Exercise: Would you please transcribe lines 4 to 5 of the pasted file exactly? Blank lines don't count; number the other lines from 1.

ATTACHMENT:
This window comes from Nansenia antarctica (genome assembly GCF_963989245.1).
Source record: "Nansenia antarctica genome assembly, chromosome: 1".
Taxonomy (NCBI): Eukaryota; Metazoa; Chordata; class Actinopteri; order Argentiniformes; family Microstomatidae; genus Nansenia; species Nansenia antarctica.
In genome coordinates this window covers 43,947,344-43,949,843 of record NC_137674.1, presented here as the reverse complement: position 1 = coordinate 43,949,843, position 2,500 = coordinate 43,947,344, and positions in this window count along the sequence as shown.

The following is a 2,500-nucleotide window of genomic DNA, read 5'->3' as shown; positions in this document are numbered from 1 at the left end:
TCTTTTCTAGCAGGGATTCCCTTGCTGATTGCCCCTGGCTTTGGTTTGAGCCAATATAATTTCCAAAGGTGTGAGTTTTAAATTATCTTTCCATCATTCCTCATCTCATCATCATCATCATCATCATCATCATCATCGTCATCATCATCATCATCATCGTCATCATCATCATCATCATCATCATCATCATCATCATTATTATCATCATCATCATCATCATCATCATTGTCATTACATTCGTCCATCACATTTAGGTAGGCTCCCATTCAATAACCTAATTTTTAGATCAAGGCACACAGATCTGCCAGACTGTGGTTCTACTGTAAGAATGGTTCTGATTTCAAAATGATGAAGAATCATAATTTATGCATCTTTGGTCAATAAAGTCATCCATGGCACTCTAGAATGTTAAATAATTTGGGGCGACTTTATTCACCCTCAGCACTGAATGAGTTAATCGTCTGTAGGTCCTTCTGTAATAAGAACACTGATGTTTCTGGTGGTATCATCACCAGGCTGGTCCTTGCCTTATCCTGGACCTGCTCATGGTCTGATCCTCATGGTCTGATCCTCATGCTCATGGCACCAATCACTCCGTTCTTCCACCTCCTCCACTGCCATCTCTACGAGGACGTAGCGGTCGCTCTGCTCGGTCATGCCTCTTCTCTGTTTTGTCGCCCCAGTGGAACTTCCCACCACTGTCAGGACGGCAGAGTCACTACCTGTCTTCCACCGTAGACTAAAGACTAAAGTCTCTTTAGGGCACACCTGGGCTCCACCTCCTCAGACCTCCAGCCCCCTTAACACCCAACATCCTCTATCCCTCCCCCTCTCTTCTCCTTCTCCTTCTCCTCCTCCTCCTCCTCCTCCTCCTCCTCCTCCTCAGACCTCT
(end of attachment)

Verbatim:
In genome coordinates this window covers 43,947,344-43,949,843 of record NC_137674.1, presented here as the reverse complement: position 1 = coordinate 43,949,843, position 2,500 = coordinate 43,947,344, and positions in this window count along the sequence as shown.

The following is a 2,500-nucleotide window of genomic DNA, read 5'->3' as shown; positions in this document are numbered from 1 at the left end: